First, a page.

Touhou Madouroku/Phantom Bullet by Shiro
For those who fancy stage-by-stage progression, Madouroku will fit you like a glove. Similar to Night Amnaesis, it tries to recreate the Touhou experience as faithfully as possible while sporting high-resolution graphics, smooth pixel animations and articulated character sprites, in tandem with a sleek user interface. Past the tranquil night sky of a menu, you will be greeted with dozens of stages that can be unlocked individually, though that involves binging an onslaught of ads to gain mana points. These stages contain a character's spell card attack in their arsenal where you can work out ways to manoeuvre past intricate projectile patterns.
Touhou Dungeon Dive by STAR FACTORY
Coming third on the list strives to stay close to the iconic bullet hell experience on a 3D plane. It's an endless dungeon crawler mixed with roguelite elements that plays out more as a RPG. Immediately you notice your character will not succumb to death after being pelted with a single pellet. Play your cards wisely and you can soak up a lot of damage thrown at you from all sides. However, this can be a double-edged sword as it dampens the Touhou frantic dodging experience. The standout aspect is the smooth, cell-shaded miniature 3D models of characters that give them flair,. As far as live service games go, the standard affair of RPG-like mechanics like an equipment system could not resist showing its talons. The sole pet peeve is the same tune that plays in the backdrop during vital boss fights and it can get infuriating real quick. Mobs appearing in intermittent stages are generic and seem foreign to the Touhou universe.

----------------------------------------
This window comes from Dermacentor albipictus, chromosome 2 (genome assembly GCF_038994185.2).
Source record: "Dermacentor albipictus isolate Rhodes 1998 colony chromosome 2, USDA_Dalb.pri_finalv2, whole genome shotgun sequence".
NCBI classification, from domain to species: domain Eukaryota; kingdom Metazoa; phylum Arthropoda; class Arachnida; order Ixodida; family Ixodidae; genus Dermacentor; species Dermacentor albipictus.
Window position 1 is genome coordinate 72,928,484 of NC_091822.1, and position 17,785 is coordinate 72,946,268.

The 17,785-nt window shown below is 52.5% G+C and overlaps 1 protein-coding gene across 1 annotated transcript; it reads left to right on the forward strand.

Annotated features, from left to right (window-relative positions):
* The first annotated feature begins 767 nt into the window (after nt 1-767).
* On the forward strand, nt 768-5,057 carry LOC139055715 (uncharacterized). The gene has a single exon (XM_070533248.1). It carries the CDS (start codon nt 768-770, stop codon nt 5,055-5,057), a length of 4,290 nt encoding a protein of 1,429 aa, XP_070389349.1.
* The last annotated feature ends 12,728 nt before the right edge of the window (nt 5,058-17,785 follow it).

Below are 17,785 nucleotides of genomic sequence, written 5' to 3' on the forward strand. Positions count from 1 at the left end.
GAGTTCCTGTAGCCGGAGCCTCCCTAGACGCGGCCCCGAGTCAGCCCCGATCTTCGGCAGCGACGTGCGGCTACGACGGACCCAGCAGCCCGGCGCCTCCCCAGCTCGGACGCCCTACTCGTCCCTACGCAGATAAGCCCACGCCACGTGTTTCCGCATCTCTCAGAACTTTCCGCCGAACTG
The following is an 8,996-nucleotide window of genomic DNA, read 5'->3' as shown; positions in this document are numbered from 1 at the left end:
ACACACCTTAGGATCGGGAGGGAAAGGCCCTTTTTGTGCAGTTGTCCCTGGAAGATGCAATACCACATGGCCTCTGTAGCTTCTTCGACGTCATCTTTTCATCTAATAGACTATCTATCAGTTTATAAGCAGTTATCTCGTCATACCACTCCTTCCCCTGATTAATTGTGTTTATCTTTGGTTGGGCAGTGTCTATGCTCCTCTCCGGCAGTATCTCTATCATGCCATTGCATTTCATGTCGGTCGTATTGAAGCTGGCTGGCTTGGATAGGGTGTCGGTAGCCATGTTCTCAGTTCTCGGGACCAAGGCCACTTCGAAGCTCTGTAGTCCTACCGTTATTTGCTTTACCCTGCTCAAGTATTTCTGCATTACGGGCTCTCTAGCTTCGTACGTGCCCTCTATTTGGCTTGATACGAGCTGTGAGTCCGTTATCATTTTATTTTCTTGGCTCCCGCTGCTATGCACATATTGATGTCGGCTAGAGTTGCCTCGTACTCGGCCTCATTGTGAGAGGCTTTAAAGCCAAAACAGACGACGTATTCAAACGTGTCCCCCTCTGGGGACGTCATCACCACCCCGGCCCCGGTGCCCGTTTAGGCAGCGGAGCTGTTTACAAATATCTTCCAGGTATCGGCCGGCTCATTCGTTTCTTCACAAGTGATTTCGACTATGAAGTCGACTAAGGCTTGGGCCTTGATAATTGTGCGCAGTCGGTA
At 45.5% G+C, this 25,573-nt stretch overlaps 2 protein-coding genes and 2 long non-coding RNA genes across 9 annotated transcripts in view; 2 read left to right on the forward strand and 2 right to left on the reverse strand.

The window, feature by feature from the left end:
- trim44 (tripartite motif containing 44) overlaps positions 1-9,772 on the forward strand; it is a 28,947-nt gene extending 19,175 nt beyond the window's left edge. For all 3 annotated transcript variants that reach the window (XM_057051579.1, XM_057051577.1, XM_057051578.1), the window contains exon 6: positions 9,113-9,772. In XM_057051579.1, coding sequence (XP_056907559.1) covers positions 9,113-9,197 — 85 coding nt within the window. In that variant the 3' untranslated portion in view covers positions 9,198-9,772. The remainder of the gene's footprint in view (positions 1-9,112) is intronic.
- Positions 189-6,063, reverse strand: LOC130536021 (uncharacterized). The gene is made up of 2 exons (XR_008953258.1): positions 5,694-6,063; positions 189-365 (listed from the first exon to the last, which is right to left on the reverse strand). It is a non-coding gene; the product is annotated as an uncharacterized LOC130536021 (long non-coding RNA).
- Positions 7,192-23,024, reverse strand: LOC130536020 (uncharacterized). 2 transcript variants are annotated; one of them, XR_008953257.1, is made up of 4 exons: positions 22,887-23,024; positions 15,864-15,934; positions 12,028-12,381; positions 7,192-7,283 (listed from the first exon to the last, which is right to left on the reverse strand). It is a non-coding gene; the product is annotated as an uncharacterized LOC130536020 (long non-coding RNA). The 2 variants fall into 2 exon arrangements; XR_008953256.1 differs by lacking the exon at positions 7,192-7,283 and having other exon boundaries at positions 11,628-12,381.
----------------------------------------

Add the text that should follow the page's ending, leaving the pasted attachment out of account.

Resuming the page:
Touhou Mix, A Touhou Project M by Kailang Fu
For its impressive list of melodies, it is only second nature to do them justice with a mandatory rhythm game. On the mobile front, we have Touhou Mix, if Muse Dash's Touhou collaboration don’t strike your fancy. While it does not reinvent the wheel of rhythm action games and sincerely lacks the polish others like Muse Dash or Arcaea possess, notably from the jarring latency and lack of offset adjustments. Touhou Mix still provides a profound experience, with the rhythm gameplay resembling Deemo's of a fixed line to the bottom half of the screen for where you match incoming notes, made all the more impactful with a burst of visual effects. The user interface took a page out of OSU's playbook with its plain vibrancy.
Touhou Dreamrunner by THDR Dev. Dept.
To buff the numbers of rhythm games based on Touhou, Dreamrunner brands itself as a single-tap rhythm game with the ability to immerse in exciting rhythm-matching action with only a thumb as its hallmark feature. You start as Youmu Konpaku on her journey back home while traversing through a lucid and trippy dream world. It does deliver well on that promise despite being in its infancy. It’s clad in an attractive mono-tone colour scheme with its distinctive method of story delivery with cute childlike scribbles.
Thousand Survivors by TouhouFans
A roguelite spin with Touhou aspects plastered all over it. It's the answer to fill in the brackets for time-restricted survival games like Vampire Survivors and the critically acclaimed survivor.io. Unlike the fast-paced environment, Touhou Survivors is metaphorically a slouch in all aspects. Everything from the projectile speed, movement pace and cumbersome controls looked as if animation speed had been toggled to maximum. Once you get past that slacking pace, there's raw fun to be had as it kept true to the minimalism in gameplay…barring the occasional glitches chipping away your health due to projectiles turning invisible or grazing mechanism glitching out.